What are giardia?
Giardia are single-celled protozoa, infectious to many types of animals (including humans) all over the world. Their presence in the host intestine can cause diarrhea, though some hosts are symptom-free carriers. Giardia have two forms: the trophozoite and the cyst. The trophozoite (or "troph" for short) is the form that lives within the host, swimming around and attaching to the intestinal wall. Trophs are passed in feces and must develop into cysts and form a shell if they are to withstand the temperature/moisture variability of the outside world. Cysts are the contagious stage. Trophs are the parasitic stage.
What is the life cycle of a giardia organism?
As mentioned, trophozoites are passed in fresh feces but promptly round up into hard-shelled little cysts so as to withstand the conditions of the outside world. The cysts live in the environment (outside the host's body) potentially for months until they are consumed by a host. Inside the host, the cyst's shell is digested away releasing trophozoites into the intestine and the cycle begins again. Contaminated water is the classical source of a Giardia infection.
When a fecal sample is analyzed, the appearance of the Giardia organism depends on whether the sample is freshly obtained or if it has been outside of the host's body for a while. Giardia organisms begin to round up into cysts in a matter of hours. The active trophozoites rather look like funny faces with the 2 nuclei forming the eyes and median bodies forming the mouth. Cysts look a bit more generic.
In the environment, cysts survive in water and soil as long as it is relatively cool and wet. A host will accidentally swallow a cyst when drinking from a puddle, toilet, or when licking his or her fur. After the cyst has been swallowed, the cyst's shell is digested away freeing the trophozoites who go forth and attach on the intestinal lining.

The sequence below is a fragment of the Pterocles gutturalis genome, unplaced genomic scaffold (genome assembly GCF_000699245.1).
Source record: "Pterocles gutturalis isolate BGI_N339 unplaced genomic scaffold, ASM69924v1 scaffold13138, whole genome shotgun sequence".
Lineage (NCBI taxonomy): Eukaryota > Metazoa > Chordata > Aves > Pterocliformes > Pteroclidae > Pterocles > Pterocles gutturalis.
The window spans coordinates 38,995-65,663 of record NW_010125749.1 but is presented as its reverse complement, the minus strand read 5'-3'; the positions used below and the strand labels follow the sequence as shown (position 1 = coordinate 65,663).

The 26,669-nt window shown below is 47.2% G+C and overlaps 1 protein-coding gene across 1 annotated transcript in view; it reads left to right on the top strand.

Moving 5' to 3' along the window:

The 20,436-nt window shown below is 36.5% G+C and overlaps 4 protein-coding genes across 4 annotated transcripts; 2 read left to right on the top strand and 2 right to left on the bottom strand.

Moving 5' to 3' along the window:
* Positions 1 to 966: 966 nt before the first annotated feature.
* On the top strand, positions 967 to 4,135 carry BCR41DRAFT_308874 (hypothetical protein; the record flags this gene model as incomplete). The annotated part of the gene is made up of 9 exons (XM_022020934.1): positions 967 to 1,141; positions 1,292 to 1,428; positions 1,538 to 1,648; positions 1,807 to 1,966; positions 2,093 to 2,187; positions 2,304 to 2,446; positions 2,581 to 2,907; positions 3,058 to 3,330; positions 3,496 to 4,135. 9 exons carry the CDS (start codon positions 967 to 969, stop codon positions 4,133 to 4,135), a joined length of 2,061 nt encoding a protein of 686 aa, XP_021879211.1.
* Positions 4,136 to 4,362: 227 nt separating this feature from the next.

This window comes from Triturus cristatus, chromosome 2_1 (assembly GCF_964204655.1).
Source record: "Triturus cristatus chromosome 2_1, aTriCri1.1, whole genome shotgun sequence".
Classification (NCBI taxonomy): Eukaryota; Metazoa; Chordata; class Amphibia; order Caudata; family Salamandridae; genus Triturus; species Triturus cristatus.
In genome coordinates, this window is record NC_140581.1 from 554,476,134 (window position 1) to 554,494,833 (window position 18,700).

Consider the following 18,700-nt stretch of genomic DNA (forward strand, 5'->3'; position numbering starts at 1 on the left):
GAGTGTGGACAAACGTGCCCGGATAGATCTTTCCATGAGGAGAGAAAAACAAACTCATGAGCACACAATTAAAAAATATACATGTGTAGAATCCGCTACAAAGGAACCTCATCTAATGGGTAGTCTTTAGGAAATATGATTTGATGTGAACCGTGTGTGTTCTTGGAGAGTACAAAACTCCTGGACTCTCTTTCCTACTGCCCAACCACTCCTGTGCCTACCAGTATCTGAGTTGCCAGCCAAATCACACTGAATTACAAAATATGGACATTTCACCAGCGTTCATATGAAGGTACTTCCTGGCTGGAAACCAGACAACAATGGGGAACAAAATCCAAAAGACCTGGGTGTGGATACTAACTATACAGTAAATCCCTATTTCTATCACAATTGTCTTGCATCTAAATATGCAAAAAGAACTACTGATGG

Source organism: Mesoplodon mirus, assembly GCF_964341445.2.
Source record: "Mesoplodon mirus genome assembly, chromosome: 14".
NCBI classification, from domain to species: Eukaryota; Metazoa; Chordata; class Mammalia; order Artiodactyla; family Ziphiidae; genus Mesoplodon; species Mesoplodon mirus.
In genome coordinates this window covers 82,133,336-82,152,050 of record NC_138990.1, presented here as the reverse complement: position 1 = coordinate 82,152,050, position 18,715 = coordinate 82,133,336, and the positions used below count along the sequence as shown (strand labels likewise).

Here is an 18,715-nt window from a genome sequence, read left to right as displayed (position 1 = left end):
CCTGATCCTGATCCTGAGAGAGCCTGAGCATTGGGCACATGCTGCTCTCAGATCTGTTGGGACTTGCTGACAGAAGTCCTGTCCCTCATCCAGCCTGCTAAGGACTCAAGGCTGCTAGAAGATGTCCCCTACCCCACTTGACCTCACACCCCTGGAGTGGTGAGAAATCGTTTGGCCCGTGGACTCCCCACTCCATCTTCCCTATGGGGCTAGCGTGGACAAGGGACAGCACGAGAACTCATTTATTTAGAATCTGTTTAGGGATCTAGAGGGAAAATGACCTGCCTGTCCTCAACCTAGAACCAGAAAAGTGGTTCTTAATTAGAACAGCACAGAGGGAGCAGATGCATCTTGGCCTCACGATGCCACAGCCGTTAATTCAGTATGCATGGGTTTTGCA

After infection, it takes 5-12 days in dogs or 5-16 days in cats for Giardia to be found in the host’s stool. Diarrhea can precede the shedding of the Giardia. Infection is more common in kennel situations where animals are housed in groups.
How does giardia cause diarrhea?
No one is completely sure but infection seems to cause problems with normal intestinal absorption of vitamins and other nutrients. Diarrhea is generally not bloody. Immune suppressive medications such as corticosteroids can re-activate an old Giardia infection. We do not know why some infected hosts get diarrhea while others never do.
How is giardia diagnosed?
Giardia shed organisms intermittently and may be difficult to detect. Sometimes pets must be retested in order to find an infection and asymptomatic carrier animals are common. A fresh fecal sample sent for analysis is the best way to detect an infection.
What is the treatment for giardia?
A broad spectrum dewormer called fenbendazole (Panacur®) seems to be the most reliable treatment at this time. Metronidazole (Flagyl®) in relatively high doses has been a classical treatment for Giardia but studies show it to only be effective in 67% of cases. For some resistant cases, both medications are used concurrently. Febantel is also commonly used for Giardia as it is converted to fenbendazole in the body.
Because cysts can stick to the fur of the infected patient and be a source for re-infection, the positive animal should receive a bath at least once in the course of treatment. At the very least, the patient should have a bath at the end of the treatment course.
Can humans get giardia?
The short answer is only rarely so concern is pretty low in general.
To play it safe, wear gloves to dispose of animal fecal matter and always thoroughly wash hands before eating.
Giardia cysts are killed in the environment by freezing temperatures and by direct sunlight. If neither of these are practical for the area to be disinfected, a chemical disinfectant will be needed. The most readily available effective disinfectant is probably bleach diluted 1:10 in water which required less than one minute of contact to kill Giardia cysts in one study. Organic matter such as dirt or stool is protective to the cyst so on a concrete surface basic cleaning should be effected prior to disinfection. Quaternary ammonia compounds can also be used to kill Giardia cysts.
Animals should be thoroughly bathed before being reintroduced into a “clean” area. A properly chlorinated swimming pool should not be able to become contaminated.